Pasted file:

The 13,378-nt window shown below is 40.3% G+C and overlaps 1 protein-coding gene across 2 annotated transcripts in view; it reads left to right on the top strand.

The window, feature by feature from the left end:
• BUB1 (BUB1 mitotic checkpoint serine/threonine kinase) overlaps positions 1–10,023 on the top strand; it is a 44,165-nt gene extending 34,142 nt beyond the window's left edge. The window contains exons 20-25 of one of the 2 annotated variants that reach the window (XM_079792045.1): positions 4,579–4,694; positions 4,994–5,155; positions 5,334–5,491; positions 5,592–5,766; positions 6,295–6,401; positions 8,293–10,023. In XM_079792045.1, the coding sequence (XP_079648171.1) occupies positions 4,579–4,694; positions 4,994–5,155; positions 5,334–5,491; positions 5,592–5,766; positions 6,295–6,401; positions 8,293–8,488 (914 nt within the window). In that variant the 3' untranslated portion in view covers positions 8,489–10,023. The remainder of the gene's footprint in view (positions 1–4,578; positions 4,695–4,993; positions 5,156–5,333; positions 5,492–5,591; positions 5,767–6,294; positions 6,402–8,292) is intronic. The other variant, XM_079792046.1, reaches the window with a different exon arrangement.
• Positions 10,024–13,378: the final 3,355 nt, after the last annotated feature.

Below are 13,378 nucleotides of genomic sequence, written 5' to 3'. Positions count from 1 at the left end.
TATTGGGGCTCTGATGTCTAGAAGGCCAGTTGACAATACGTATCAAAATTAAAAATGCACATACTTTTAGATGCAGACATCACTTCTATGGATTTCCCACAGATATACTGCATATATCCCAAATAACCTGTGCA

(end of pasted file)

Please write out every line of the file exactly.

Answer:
The 13,378-nt window shown below is 40.3% G+C and overlaps 1 protein-coding gene across 2 annotated transcripts in view; it reads left to right on the top strand.

The window, feature by feature from the left end:
• BUB1 (BUB1 mitotic checkpoint serine/threonine kinase) overlaps positions 1–10,023 on the top strand; it is a 44,165-nt gene extending 34,142 nt beyond the window's left edge. The window contains exons 20-25 of one of the 2 annotated variants that reach the window (XM_079792045.1): positions 4,579–4,694; positions 4,994–5,155; positions 5,334–5,491; positions 5,592–5,766; positions 6,295–6,401; positions 8,293–10,023. In XM_079792045.1, the coding sequence (XP_079648171.1) occupies positions 4,579–4,694; positions 4,994–5,155; positions 5,334–5,491; positions 5,592–5,766; positions 6,295–6,401; positions 8,293–8,488 (914 nt within the window). In that variant the 3' untranslated portion in view covers positions 8,489–10,023. The remainder of the gene's footprint in view (positions 1–4,578; positions 4,695–4,993; positions 5,156–5,333; positions 5,492–5,591; positions 5,767–6,294; positions 6,402–8,292) is intronic. The other variant, XM_079792046.1, reaches the window with a different exon arrangement.
• Positions 10,024–13,378: the final 3,355 nt, after the last annotated feature.

Below are 13,378 nucleotides of genomic sequence, written 5' to 3'. Positions count from 1 at the left end.
TATTGGGGCTCTGATGTCTAGAAGGCCAGTTGACAATACGTATCAAAATTAAAAATGCACATACTTTTAGATGCAGACATCACTTCTATGGATTTCCCACAGATATACTGCATATATCCCAAATAACCTGTGCA